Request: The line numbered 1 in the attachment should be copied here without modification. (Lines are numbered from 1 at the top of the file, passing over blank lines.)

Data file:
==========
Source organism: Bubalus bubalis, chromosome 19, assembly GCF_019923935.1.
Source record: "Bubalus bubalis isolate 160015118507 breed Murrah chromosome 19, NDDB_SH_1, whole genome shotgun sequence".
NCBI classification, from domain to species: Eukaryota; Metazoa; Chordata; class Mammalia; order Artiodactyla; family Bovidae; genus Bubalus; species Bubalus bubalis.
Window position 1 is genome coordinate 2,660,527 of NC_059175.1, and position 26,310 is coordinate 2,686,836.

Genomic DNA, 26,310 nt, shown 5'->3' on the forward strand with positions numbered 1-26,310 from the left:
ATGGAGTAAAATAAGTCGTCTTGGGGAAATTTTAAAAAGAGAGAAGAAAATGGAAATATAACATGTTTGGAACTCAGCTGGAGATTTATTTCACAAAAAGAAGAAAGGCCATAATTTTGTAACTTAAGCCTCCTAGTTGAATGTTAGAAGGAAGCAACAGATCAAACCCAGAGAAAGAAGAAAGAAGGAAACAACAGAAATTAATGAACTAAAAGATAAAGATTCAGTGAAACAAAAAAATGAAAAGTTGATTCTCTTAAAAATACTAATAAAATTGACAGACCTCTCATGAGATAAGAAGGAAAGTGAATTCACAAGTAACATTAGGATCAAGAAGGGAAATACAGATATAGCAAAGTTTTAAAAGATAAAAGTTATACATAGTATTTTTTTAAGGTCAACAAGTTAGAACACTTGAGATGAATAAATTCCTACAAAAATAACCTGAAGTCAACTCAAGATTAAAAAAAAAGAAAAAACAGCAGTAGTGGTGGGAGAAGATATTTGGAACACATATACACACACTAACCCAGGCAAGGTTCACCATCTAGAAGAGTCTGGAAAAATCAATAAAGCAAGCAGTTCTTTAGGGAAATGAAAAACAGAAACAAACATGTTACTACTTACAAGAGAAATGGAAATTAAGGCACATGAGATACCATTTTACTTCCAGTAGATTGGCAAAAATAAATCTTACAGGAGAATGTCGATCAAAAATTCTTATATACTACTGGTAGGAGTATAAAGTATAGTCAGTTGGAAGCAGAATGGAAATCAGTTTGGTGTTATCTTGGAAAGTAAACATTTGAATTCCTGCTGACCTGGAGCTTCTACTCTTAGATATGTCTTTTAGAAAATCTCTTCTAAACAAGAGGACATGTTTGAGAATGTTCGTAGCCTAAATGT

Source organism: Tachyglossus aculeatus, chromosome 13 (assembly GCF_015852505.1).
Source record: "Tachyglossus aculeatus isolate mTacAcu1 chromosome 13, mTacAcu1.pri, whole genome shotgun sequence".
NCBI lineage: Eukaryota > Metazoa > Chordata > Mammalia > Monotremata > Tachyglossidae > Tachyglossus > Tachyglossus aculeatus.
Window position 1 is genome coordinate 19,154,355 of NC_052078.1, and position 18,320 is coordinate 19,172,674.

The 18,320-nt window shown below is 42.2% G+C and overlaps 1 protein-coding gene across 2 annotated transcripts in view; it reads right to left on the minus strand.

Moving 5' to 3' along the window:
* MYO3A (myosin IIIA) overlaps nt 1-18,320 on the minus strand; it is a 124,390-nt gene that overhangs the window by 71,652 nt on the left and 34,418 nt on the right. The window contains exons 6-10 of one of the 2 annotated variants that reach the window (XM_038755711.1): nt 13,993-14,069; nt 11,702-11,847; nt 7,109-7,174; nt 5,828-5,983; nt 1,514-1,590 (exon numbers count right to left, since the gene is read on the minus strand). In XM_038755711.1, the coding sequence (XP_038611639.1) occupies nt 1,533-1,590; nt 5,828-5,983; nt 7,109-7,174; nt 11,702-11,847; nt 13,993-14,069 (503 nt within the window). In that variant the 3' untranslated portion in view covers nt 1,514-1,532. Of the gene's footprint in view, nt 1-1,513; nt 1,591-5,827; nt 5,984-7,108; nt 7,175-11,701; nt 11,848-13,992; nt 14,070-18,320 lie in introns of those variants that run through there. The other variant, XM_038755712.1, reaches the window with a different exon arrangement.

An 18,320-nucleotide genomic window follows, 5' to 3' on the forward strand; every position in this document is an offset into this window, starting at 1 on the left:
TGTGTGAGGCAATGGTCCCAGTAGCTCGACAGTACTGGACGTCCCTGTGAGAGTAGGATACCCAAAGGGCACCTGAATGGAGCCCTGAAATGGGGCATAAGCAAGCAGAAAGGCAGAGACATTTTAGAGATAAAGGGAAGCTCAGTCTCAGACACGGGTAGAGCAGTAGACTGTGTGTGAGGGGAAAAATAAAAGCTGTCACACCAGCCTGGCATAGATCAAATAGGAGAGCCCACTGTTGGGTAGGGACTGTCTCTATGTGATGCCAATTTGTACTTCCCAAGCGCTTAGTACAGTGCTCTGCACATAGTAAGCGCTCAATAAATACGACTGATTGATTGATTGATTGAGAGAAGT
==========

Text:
Source organism: Bubalus bubalis, chromosome 19, assembly GCF_019923935.1.